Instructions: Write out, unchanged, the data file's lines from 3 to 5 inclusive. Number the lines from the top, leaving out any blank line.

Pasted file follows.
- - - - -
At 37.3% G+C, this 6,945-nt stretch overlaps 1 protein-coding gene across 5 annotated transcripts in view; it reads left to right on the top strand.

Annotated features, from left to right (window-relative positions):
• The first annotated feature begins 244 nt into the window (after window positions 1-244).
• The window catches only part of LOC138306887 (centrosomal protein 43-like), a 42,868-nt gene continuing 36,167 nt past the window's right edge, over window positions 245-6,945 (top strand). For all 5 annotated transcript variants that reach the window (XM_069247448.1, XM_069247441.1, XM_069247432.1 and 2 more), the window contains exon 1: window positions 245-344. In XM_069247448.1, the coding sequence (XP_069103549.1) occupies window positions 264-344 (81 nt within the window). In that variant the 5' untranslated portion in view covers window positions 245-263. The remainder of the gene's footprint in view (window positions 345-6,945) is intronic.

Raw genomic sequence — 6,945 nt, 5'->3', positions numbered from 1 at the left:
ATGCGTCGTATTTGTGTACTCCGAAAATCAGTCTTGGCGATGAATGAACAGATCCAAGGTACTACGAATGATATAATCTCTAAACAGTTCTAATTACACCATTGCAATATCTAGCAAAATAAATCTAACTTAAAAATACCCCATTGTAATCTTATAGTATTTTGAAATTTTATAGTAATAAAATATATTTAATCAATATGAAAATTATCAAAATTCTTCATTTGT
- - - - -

• The first annotated feature begins 244 nt into the window (after window positions 1-244).
• The window catches only part of LOC138306887 (centrosomal protein 43-like), a 42,868-nt gene continuing 36,167 nt past the window's right edge, over window positions 245-6,945 (top strand). For all 5 annotated transcript variants that reach the window (XM_069247448.1, XM_069247441.1, XM_069247432.1 and 2 more), the window contains exon 1: window positions 245-344. In XM_069247448.1, the coding sequence (XP_069103549.1) occupies window positions 264-344 (81 nt within the window). In that variant the 5' untranslated portion in view covers window positions 245-263. The remainder of the gene's footprint in view (window positions 345-6,945) is intronic.

Raw genomic sequence — 6,945 nt, 5'->3', positions numbered from 1 at the left: